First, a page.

In Ghent

Saturday, September 27th , 2014

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Hof van Cleve is located in an isolated farmhouse in Flanders near the Dutch border; it is not too far from Ghent (pictured), a very pretty town reminiscent of Bruges. This was the final restaurant of the trio of Belgian three star Michelin places that I have revisited in recent weeks and it is clearly the best of the lot. The menu is a pleasing mix of old and new, not wacky modern but not old-fashioned either, based around top quality ingredients and impeccable technique. Dishes are appealing rather than feeling like challenges thrown down from the chef to the diner, as happens all too often these days. There were many fine dishes, but beef with ras el hanout, and a superb spiced soft-shell crab nibble were particularly impressive. This is very serious three star cooking.

Back in London I revisited Chisou, a Japanese restaurant in Chiswick that is the sister of a longer-established one of the same name in central London. The premises of the west London version are tucked away down an obscure side street, opposite Sam’s Brasserie and near the Post Office. The room is very smart and the menu offers a wide range of styles of cooking, from sushi through to tempura and beyond. The best dish was a pretty salad topped with fried pieces of prawn, though a separate tempura scallop dish was less successful. This is a decent if slightly erratic place in my experience, but if you order carefully then you will have a good meal.

An old favourite is the Bombay Brasserie, the first really ambitious Indian restaurant in London, and one that I used to frequent in the 1980s. Standards eventually slipped, but it was relaunched in 2008, and has been restored to its former high standard. The cooking here features unusually high quality ingredients for an Indian restaurant, and the cooking is excellent. A biryani had particularly impressive rice, and the kulfi malai for dessert was made in the kitchen and was lovely. This is a restaurant that seems oddly untouched by media, social or otherwise, yet it did 135 covers on the weekday evening that I visited, so its customers have clearly figured things out without the help of the press.

Pavilion is a smart bistro in Kensington High Street, part of a business-oriented private club but where the restaurant is open to the public. In the kitchen is Adam Simmonds, previously Michelin-starred head chef of Danesfield House. The ambition level of the food here is dialled down for the larger premises and all-day format, but we had a very pleasant meal, with a venison dish the highlight and desserts the relative weakest link. The value for money factor here, though, is debatable.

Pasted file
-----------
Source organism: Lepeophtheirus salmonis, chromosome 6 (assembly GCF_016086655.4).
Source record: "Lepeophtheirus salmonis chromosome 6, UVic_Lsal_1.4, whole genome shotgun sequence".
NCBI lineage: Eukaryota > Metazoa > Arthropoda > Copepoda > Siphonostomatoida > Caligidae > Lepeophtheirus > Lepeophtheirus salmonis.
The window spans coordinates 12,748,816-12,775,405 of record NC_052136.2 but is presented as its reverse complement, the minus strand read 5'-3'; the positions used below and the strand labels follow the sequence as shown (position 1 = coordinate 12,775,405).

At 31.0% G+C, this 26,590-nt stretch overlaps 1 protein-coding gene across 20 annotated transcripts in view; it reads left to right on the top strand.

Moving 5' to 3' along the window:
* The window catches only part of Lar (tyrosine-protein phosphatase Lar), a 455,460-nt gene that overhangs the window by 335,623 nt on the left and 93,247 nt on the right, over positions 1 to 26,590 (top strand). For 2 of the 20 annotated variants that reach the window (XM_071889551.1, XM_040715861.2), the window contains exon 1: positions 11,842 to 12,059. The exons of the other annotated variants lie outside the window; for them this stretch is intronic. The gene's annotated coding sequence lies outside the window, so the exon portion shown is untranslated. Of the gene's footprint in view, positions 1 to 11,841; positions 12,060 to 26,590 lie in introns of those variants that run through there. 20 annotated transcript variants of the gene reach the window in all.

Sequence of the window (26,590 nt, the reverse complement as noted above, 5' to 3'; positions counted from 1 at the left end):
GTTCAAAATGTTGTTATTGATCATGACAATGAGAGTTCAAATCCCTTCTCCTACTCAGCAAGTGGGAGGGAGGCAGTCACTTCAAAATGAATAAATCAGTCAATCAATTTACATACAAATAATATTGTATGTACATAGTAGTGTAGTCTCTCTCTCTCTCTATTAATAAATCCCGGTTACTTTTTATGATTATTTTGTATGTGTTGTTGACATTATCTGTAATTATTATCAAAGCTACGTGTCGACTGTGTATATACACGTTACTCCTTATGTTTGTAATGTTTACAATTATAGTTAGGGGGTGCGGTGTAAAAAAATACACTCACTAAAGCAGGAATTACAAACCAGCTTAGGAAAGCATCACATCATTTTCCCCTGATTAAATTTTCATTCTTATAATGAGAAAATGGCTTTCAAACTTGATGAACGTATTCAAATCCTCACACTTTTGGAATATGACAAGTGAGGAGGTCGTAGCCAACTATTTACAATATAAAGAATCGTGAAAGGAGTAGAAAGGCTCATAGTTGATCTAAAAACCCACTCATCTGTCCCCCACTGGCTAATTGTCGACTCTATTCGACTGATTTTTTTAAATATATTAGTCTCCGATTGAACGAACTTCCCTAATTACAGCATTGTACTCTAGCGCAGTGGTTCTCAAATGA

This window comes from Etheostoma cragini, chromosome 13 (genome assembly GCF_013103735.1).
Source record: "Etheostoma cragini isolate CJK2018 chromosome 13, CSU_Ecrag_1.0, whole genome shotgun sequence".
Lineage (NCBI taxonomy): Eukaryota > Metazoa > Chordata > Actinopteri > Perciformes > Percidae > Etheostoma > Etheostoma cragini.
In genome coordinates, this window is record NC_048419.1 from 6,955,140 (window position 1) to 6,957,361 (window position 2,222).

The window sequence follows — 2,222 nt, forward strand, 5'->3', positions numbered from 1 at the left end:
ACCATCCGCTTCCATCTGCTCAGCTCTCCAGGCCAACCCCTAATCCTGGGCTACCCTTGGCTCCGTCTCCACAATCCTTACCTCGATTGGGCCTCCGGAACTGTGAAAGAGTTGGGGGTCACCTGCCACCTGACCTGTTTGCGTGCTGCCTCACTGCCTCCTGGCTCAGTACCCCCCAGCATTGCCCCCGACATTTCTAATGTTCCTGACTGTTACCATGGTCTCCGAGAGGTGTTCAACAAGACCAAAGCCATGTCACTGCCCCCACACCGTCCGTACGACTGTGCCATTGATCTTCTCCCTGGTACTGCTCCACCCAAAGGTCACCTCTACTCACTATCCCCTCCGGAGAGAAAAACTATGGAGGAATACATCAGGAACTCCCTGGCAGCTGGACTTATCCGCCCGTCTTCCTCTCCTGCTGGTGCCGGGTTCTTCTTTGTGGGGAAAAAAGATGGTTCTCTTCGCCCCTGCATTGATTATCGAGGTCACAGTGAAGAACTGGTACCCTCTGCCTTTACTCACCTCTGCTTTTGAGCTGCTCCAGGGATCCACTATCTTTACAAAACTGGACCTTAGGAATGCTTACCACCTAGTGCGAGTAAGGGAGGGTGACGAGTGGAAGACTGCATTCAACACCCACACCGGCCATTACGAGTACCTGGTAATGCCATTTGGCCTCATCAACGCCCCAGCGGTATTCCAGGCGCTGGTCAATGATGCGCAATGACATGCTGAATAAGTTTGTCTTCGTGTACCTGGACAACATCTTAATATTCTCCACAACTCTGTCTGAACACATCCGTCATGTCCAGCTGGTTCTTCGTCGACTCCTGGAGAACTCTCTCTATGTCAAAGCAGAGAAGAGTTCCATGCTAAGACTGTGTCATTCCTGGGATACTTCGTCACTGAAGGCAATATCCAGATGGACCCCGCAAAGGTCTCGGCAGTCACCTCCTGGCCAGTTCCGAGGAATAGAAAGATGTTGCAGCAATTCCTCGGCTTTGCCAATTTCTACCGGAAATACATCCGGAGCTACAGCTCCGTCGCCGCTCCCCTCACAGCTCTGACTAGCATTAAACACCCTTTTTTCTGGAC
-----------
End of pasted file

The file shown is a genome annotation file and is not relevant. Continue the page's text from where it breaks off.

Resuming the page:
The first offering of the 2015 Michelin season was released this week, the UK and Ireland guide. There was no change at all at the two or three star level. There were stars for The Star Inn in Helmsley, The Cross at Kenilworth, Outlaw's Fish Kitchen in Port Isaac, The Treby Arms in Sparkwell, The Three Chimneys on the Isle of Skye, Ynyshir Hall and the reopened Crown at Whitebrook. In London there were stars for Kitchen Table at Bubbledogs, City Social, Clove Club, Fera, Gymkhana and Barrafina. As well as closures like Viajante and Tom Aikens, there were deletions of stars for 36 on the Quay, Danesfield House (the chef left), Holbeck Ghyll (puzzling to me), Glenapp Castle, Inverlochy Castle, Chapter One in Locks Bottom (a shame), Medlar (a tad harsh), Nobu and Nobu Berkeley.

With one exception, I actually have little issue with the inertia at the very top end, though Alain Ducasse at The Dorchester seems to lead a charmed life. I am disappointed that Michelin have yet to recognise the quality of the cooking at Hedone, whose cooking is now streets ahead of many UK two stars, never mind the one star places. There continue to be high quality places omitted entirely, such as Sushi Tetsu, The Greenhouse in Dublin, Typing Room, the Ritz and Dysart. I mean really - would you rather go to Dysart or to, say, Ametsa? However in general those complaining about the lack of new two and three star places in the UK should eat abroad more to understand why: if you dine at a good 3 star place in Germany or France (or Japan) you will see a significant gulf between the best places there and the UK's culinary glitterati. Congratulations to all those kitchens that gained a star.

One pleasing side note was a bib gourmand for the charming Crown at Burchett's Green, whose kitchen has precisely one member of staff. It is good to see recognition for such a place, which must be a real labour of love.